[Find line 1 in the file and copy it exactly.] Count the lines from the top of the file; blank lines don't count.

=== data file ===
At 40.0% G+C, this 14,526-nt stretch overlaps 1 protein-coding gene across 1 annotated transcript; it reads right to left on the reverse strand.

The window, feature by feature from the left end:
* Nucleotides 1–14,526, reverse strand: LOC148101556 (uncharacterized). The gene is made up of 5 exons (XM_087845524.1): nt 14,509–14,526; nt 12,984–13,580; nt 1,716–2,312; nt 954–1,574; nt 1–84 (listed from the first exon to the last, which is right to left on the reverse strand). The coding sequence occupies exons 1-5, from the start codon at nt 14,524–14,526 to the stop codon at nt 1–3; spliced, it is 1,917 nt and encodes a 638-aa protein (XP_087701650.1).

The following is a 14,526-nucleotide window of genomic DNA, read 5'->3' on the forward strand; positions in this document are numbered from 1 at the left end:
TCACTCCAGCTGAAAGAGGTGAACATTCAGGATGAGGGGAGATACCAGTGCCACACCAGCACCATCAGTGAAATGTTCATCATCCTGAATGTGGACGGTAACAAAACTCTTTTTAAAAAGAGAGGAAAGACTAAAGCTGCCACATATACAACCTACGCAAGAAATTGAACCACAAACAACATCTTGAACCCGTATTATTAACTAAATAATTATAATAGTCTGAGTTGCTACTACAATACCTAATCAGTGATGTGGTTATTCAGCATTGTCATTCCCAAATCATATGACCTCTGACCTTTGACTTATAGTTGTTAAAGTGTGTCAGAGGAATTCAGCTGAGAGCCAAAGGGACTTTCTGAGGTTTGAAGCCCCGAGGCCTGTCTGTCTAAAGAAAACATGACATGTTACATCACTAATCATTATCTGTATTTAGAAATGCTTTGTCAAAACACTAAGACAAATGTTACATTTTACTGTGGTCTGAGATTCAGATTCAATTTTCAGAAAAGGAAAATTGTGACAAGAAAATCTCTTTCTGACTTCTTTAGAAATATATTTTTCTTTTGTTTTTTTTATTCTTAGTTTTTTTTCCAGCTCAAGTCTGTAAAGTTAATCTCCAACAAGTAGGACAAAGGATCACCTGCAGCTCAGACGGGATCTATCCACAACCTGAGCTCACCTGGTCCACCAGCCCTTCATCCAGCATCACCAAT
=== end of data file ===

At 40.0% G+C, this 14,526-nt stretch overlaps 1 protein-coding gene across 1 annotated transcript; it reads right to left on the reverse strand.